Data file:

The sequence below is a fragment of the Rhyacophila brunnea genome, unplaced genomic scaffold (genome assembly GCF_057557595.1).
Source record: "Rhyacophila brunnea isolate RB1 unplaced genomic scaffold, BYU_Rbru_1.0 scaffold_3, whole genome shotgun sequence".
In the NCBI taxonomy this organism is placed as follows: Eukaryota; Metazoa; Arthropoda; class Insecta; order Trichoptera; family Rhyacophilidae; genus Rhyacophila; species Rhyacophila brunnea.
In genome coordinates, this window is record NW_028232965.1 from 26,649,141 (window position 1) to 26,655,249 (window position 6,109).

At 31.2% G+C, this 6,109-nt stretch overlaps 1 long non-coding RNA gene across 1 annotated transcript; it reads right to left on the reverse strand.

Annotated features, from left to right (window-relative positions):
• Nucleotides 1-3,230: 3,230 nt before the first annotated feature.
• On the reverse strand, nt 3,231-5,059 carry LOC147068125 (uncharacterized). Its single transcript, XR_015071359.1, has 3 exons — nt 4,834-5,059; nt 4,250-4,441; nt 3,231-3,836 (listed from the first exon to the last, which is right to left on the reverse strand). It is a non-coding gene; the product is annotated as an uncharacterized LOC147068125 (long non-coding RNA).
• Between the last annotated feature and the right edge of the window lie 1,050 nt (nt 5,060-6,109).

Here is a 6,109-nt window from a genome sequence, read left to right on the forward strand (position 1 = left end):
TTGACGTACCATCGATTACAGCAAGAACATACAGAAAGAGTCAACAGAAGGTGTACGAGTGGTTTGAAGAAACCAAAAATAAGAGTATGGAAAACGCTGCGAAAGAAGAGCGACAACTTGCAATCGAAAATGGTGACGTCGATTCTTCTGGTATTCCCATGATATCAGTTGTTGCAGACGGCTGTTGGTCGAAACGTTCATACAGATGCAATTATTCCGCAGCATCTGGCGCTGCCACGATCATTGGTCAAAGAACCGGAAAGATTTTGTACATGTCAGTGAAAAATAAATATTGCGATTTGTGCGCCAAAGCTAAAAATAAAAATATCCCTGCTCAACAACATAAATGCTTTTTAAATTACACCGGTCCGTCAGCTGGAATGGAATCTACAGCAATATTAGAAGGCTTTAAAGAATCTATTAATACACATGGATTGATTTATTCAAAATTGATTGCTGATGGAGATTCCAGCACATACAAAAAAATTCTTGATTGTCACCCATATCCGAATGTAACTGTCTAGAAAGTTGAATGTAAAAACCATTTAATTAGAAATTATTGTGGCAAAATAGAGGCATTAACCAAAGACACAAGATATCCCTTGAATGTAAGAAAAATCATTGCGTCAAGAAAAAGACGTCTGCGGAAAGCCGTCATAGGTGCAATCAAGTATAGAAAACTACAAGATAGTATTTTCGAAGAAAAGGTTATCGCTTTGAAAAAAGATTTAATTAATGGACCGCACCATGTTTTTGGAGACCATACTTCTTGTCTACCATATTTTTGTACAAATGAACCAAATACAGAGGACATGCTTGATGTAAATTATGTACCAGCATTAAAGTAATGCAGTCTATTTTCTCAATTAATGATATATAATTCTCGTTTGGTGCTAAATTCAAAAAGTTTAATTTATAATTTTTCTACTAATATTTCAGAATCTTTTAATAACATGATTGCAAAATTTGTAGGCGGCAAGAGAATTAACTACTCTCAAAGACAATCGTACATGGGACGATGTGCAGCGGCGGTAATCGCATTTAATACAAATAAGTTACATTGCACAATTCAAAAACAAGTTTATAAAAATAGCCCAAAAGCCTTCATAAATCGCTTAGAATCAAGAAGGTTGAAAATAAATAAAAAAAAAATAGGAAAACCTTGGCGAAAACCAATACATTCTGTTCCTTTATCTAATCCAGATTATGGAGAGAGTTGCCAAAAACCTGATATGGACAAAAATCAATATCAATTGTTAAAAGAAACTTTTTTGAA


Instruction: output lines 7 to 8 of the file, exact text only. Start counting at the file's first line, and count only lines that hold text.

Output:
• Nucleotides 1-3,230: 3,230 nt before the first annotated feature.
• On the reverse strand, nt 3,231-5,059 carry LOC147068125 (uncharacterized). Its single transcript, XR_015071359.1, has 3 exons — nt 4,834-5,059; nt 4,250-4,441; nt 3,231-3,836 (listed from the first exon to the last, which is right to left on the reverse strand). It is a non-coding gene; the product is annotated as an uncharacterized LOC147068125 (long non-coding RNA).